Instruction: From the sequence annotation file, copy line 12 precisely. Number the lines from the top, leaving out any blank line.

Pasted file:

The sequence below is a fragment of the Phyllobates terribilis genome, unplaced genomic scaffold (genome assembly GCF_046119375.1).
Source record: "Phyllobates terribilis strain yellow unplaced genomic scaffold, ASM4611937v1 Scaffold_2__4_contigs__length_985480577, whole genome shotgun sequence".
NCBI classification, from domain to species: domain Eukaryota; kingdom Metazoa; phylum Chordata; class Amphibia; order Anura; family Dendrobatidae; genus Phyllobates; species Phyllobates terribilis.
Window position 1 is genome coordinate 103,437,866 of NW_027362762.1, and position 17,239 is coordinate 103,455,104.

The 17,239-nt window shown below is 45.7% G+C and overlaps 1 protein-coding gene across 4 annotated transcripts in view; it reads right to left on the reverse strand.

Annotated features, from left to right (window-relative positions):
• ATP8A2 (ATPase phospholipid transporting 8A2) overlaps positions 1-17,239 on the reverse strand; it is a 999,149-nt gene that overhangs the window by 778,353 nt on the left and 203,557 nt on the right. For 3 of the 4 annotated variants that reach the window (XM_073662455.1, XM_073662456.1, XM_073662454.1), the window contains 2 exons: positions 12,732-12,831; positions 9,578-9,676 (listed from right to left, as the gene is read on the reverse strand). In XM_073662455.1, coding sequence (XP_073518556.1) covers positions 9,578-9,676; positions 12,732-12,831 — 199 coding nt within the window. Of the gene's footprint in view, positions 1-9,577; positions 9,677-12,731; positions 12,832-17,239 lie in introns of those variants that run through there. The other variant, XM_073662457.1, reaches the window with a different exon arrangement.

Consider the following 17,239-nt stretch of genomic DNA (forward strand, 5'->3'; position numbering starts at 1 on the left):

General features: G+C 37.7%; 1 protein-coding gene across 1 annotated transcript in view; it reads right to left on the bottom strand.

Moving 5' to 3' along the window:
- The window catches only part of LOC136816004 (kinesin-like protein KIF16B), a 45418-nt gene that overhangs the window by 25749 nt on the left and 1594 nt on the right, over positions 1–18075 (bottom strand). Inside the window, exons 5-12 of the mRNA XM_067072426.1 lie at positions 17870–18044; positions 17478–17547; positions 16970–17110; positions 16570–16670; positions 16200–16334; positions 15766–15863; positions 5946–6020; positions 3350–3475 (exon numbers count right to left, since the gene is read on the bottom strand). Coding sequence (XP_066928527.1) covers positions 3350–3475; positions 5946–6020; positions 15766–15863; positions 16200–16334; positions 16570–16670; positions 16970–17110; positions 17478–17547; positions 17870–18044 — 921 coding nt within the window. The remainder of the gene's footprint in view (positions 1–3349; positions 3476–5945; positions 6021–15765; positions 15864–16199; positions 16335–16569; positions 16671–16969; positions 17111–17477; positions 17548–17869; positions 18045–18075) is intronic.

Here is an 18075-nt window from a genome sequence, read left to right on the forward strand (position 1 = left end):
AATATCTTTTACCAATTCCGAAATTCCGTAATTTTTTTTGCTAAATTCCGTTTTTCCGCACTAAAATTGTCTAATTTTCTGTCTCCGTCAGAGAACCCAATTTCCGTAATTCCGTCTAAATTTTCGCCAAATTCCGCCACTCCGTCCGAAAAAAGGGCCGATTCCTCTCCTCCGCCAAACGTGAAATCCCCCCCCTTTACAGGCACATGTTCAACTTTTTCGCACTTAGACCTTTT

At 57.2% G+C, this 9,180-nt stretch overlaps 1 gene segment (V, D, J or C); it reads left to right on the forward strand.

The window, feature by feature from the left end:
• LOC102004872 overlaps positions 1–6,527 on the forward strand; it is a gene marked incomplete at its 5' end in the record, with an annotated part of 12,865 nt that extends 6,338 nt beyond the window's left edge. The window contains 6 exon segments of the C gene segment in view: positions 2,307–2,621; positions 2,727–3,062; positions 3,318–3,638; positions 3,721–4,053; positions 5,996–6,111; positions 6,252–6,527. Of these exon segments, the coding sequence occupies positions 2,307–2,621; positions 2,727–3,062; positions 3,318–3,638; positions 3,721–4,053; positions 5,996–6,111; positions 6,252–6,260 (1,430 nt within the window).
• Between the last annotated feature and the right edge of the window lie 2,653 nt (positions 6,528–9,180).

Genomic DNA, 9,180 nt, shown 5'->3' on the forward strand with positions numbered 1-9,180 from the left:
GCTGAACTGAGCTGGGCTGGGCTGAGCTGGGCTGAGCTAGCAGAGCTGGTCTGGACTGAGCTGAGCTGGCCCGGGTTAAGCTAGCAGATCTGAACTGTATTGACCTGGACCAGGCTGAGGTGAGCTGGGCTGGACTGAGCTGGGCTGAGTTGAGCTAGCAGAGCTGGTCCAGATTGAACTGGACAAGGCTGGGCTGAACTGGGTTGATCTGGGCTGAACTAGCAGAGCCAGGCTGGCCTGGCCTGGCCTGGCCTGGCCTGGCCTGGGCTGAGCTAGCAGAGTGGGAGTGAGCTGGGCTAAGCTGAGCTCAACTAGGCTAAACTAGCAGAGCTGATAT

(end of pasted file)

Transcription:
Here is an 18075-nt window from a genome sequence, read left to right on the forward strand (position 1 = left end):